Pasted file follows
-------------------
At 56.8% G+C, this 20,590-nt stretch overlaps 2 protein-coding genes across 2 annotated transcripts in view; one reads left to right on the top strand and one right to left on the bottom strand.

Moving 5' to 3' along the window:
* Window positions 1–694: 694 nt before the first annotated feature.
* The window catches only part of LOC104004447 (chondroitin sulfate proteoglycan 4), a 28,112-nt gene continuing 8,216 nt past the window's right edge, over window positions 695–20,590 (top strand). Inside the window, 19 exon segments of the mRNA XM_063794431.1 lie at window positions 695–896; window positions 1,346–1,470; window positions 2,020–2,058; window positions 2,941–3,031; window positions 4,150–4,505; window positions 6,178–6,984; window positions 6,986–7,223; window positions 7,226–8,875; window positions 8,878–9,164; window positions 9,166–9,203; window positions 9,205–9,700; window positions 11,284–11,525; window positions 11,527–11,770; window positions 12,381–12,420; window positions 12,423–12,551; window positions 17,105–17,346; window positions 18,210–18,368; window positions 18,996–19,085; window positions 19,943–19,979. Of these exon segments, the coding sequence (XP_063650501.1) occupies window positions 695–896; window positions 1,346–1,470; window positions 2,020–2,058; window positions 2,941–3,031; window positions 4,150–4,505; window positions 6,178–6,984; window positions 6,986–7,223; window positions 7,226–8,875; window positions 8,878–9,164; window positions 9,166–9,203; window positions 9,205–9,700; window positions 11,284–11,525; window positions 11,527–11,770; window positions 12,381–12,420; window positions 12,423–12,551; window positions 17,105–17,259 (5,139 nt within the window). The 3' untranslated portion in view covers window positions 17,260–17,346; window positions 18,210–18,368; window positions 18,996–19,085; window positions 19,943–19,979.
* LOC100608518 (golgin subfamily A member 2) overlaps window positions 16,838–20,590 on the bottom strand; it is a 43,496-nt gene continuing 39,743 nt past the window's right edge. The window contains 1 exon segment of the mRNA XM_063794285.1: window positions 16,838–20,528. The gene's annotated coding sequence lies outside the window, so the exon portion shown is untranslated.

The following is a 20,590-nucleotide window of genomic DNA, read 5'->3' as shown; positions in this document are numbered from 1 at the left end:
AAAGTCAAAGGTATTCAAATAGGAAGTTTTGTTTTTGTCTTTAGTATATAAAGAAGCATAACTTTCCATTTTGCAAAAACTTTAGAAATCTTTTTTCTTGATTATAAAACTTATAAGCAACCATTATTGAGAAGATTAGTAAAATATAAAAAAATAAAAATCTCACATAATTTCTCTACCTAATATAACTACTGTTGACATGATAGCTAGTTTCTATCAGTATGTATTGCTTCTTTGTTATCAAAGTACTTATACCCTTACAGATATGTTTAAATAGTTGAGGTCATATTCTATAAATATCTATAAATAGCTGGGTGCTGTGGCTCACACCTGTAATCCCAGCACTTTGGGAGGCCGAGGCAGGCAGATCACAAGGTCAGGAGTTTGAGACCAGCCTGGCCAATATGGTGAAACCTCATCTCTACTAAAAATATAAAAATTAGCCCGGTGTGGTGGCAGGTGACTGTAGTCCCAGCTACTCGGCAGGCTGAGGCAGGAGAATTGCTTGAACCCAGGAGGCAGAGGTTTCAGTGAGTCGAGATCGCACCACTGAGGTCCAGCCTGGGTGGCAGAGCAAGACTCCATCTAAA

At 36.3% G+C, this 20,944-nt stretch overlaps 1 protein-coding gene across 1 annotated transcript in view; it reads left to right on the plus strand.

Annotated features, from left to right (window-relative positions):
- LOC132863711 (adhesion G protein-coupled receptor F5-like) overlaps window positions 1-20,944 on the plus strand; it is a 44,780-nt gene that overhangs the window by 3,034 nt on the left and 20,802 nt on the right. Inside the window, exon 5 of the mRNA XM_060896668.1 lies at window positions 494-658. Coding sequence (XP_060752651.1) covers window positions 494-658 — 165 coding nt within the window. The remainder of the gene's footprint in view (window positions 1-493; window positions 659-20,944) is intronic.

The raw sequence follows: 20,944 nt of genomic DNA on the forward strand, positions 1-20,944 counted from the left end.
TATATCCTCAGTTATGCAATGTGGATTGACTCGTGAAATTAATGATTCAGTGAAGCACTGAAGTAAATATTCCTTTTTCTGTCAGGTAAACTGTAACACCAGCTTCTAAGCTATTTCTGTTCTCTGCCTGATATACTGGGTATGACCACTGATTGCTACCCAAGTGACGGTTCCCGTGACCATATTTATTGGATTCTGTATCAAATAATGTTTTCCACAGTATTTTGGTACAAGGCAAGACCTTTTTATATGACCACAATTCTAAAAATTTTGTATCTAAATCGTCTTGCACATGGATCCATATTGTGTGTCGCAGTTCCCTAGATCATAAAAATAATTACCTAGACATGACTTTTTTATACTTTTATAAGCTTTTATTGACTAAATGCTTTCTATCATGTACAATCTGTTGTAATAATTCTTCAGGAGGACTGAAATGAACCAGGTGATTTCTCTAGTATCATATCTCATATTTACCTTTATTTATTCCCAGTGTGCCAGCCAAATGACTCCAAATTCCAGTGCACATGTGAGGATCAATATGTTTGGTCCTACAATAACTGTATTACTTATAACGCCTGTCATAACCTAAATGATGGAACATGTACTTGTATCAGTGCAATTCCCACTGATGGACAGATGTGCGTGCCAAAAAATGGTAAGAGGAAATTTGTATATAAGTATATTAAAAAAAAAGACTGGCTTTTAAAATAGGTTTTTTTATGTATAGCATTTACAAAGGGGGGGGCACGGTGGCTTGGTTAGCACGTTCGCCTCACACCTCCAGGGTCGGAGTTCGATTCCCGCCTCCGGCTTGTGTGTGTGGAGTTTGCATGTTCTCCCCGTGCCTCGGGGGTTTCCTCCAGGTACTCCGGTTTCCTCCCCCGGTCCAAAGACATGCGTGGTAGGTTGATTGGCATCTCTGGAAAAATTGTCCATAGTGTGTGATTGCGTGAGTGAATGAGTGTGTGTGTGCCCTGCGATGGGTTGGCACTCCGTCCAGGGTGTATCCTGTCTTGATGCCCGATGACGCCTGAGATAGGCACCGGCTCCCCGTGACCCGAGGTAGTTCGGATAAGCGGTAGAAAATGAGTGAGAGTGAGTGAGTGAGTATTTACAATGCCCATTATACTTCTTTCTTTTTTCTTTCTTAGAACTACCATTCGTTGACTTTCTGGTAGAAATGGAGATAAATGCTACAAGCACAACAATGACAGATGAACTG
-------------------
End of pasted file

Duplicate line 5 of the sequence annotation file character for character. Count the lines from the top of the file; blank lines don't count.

* LOC100608518 (golgin subfamily A member 2) overlaps window positions 16,838–20,590 on the bottom strand; it is a 43,496-nt gene continuing 39,743 nt past the window's right edge. The window contains 1 exon segment of the mRNA XM_063794285.1: window positions 16,838–20,528. The gene's annotated coding sequence lies outside the window, so the exon portion shown is untranslated.